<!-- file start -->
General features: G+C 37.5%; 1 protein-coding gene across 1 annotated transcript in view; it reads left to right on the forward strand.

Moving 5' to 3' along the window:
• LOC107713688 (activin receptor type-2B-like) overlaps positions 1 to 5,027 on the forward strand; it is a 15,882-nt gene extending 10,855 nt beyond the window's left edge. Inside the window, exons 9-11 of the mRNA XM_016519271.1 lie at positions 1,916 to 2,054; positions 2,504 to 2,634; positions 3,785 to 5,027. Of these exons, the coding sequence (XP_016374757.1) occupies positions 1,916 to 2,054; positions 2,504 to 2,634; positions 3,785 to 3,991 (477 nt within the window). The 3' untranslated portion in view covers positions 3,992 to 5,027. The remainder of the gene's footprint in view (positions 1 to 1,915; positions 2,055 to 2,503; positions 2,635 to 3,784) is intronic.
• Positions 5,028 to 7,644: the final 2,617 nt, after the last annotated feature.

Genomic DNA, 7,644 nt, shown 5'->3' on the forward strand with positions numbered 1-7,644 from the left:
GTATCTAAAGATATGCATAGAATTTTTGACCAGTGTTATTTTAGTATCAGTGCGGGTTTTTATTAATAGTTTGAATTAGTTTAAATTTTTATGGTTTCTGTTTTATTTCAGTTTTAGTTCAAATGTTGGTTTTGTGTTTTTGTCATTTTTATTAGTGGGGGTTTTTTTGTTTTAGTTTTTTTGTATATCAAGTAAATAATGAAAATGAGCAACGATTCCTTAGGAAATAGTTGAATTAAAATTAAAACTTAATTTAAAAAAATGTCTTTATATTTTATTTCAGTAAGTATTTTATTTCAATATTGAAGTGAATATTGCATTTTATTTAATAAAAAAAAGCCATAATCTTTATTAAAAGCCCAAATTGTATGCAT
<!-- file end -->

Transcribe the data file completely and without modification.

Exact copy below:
General features: G+C 37.5%; 1 protein-coding gene across 1 annotated transcript in view; it reads left to right on the forward strand.

Moving 5' to 3' along the window:
• LOC107713688 (activin receptor type-2B-like) overlaps positions 1 to 5,027 on the forward strand; it is a 15,882-nt gene extending 10,855 nt beyond the window's left edge. Inside the window, exons 9-11 of the mRNA XM_016519271.1 lie at positions 1,916 to 2,054; positions 2,504 to 2,634; positions 3,785 to 5,027. Of these exons, the coding sequence (XP_016374757.1) occupies positions 1,916 to 2,054; positions 2,504 to 2,634; positions 3,785 to 3,991 (477 nt within the window). The 3' untranslated portion in view covers positions 3,992 to 5,027. The remainder of the gene's footprint in view (positions 1 to 1,915; positions 2,055 to 2,503; positions 2,635 to 3,784) is intronic.
• Positions 5,028 to 7,644: the final 2,617 nt, after the last annotated feature.

Genomic DNA, 7,644 nt, shown 5'->3' on the forward strand with positions numbered 1-7,644 from the left:
GTATCTAAAGATATGCATAGAATTTTTGACCAGTGTTATTTTAGTATCAGTGCGGGTTTTTATTAATAGTTTGAATTAGTTTAAATTTTTATGGTTTCTGTTTTATTTCAGTTTTAGTTCAAATGTTGGTTTTGTGTTTTTGTCATTTTTATTAGTGGGGGTTTTTTTGTTTTAGTTTTTTTGTATATCAAGTAAATAATGAAAATGAGCAACGATTCCTTAGGAAATAGTTGAATTAAAATTAAAACTTAATTTAAAAAAATGTCTTTATATTTTATTTCAGTAAGTATTTTATTTCAATATTGAAGTGAATATTGCATTTTATTTAATAAAAAAAAGCCATAATCTTTATTAAAAGCCCAAATTGTATGCAT